14 meet

#14 — Meet Me in St. Louis (Vincente Minnelli, 1944)

By the time I was paying attention, “Have Yourself a Merry Little Christmas” was a holiday standard. The song, written by Hugh Martin and Ralph Blane, has been recorded countless times, usually presented as a sentimental ode to the joys of of the Christmas season, the tender melody imbued with sedate good cheer. That’s partially attributable to finessing done to the lyrics over the year, but I still found it remarkable, even jarring, when I first experienced the song in its original context, as one of the numbers in the movie musical Meet Me in St. Louis. It is no kind-hearted ballad. Instead, it’s sung by Esther Smith (Judy Garland) to her young sister Tootie (Margaret O’Brien) in a vain attempt to cheer her up as the family is experiencing their last Christmas in the Midwestern city they adore before being unwillingly trundled off to New York due to the professional needs of their businessman father (Leon Ames). Esther’s stab at soothing her sister doesn’t work, in large part because Esther’s own sadness seeps though. Tootie responds by racing out to the wintry yard and attacking the snowmen that represent her fellow family members with murderous rage.

My transformed view of “Have Yourself a Merry Little Christmas” is emblematic of the ways in which Meet Me in St. Louis upended a lot of my preconceptions about films of a certain era. I first saw Vincente Minnelli’s musical early in my college career. At the time, I approached classic cinema reluctantly and with some skepticism. I viewed it as a personal shortcoming rather than some elitist badge of honor, but I was wrongly convinced that many older films — much of classic cinema — didn’t speak to me, that I was ultimately too moored to my modern expectations to properly appreciate more foundational works. Some of the truly towering works could send me into the same inner reveries as the favorites that were released closer to my generation, but I saw those as exceptions, easily dismissed as unrepresentative of the more stuffy and staid features that, to my stupidly blind eye, typified creaky old Hollywood as revived on cable superstations during sleepy weekend afternoons. I cite Meet Me in St. Louis as one of the first films that struck a devastating fault line across that feeble assumption.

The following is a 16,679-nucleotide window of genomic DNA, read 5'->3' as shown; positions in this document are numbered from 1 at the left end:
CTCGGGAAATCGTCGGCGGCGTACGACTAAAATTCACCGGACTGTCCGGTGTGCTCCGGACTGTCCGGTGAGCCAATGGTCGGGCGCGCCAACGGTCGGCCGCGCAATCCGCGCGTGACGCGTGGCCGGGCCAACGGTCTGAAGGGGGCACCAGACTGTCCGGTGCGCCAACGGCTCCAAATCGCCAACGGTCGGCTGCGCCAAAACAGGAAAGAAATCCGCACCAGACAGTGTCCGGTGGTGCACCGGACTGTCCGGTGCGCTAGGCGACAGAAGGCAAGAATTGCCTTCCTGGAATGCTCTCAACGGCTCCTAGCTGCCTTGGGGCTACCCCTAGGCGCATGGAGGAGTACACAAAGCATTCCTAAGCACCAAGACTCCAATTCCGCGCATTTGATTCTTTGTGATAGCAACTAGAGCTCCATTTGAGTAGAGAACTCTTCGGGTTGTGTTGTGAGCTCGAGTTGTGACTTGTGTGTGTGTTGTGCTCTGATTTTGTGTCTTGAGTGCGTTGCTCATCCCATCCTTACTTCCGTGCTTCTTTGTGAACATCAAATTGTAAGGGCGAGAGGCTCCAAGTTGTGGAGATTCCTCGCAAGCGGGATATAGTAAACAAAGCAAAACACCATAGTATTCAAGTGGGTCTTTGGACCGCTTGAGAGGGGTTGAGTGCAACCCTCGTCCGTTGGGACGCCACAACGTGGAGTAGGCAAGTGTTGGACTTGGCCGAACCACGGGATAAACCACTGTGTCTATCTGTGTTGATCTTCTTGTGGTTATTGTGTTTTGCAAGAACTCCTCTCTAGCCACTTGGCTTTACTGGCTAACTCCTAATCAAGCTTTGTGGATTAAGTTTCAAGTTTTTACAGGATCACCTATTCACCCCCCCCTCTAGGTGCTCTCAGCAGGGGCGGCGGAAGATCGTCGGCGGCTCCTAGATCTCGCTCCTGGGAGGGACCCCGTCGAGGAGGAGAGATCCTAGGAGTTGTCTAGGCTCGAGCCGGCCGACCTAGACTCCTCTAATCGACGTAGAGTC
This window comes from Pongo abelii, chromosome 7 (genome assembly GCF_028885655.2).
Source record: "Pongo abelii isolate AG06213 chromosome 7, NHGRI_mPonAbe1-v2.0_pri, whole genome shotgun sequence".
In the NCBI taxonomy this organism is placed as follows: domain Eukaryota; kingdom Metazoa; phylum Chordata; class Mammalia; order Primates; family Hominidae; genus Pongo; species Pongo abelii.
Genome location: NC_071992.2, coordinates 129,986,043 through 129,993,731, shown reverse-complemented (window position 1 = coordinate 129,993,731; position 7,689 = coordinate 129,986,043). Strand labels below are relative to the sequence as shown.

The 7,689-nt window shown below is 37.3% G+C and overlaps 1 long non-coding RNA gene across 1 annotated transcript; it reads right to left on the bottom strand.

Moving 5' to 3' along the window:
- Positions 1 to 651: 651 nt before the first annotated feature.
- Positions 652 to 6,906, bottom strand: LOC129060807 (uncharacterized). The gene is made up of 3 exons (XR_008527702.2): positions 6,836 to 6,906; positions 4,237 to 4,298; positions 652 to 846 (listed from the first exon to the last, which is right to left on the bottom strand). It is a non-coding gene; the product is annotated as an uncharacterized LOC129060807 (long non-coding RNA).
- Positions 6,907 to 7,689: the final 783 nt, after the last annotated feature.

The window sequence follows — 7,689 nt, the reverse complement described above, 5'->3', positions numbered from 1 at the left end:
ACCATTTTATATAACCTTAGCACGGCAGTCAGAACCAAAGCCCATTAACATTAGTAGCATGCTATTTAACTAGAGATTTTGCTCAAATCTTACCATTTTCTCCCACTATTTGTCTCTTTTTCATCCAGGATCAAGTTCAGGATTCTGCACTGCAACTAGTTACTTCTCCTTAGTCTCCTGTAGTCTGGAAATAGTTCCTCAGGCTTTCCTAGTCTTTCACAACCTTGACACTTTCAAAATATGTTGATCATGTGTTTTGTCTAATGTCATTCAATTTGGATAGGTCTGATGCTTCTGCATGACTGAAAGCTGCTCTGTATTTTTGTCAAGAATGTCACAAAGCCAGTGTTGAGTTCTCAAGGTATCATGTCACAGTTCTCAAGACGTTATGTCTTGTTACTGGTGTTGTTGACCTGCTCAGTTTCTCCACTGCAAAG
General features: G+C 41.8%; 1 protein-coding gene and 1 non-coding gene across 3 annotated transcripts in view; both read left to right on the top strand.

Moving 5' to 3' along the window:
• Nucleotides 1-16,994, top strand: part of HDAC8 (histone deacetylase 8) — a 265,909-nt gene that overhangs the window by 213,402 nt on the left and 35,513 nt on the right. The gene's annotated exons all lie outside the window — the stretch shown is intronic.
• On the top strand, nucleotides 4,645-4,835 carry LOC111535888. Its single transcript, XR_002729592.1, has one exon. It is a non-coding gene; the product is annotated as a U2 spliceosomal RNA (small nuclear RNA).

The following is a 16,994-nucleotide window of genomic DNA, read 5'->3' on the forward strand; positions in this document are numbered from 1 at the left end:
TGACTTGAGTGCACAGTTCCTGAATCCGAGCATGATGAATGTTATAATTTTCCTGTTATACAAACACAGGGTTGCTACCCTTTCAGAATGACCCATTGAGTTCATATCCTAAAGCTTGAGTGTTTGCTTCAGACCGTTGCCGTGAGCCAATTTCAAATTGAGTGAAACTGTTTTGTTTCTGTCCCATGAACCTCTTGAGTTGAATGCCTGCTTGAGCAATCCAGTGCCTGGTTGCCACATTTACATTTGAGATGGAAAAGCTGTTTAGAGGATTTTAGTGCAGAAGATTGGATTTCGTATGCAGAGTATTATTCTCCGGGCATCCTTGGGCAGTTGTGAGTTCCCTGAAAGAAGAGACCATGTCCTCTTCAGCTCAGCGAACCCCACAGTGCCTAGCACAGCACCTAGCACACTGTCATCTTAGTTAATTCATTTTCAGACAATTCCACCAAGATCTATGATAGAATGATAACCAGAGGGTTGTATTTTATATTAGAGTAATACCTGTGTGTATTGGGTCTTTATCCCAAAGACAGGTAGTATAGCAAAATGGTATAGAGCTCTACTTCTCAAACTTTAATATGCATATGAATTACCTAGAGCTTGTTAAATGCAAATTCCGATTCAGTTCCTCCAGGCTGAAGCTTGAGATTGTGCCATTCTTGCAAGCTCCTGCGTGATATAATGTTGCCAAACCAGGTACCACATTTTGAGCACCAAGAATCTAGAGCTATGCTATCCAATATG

In some ways the film is exceedingly simple. Joining the lives of the Smith family as they and their fellow St. Louis residents happily anticipate the 1904 World’s Fair, the film traces their various modest conflicts and sweet flirtations, all leading up to the rending crisis of needing to leave the place that is their defining home. Based on a series of short stories by Sally Benson (that were later lassoed together into a novel), the film is naturally episodic, which makes it all the easier to slip in the songs, including the other signature number “The Trolley Song.” That doesn’t make the film feel manufactured or forced. Under Minnelli’s vivid, lively direction, quite the opposite is true. It is buoyant and witty and deviously wise. It is exuberantly free in a way that the younger version of me found completely surprising. By now, I realize there’s nothing startling about greatness being found in films with a copyright date much earlier than my own. That doesn’t make the pleasures of Meet Me in St. Louis any less profound to me. Indeed, freed of my confining notions, I can see the film more clearly for what it is: a career peak from a masterful director.

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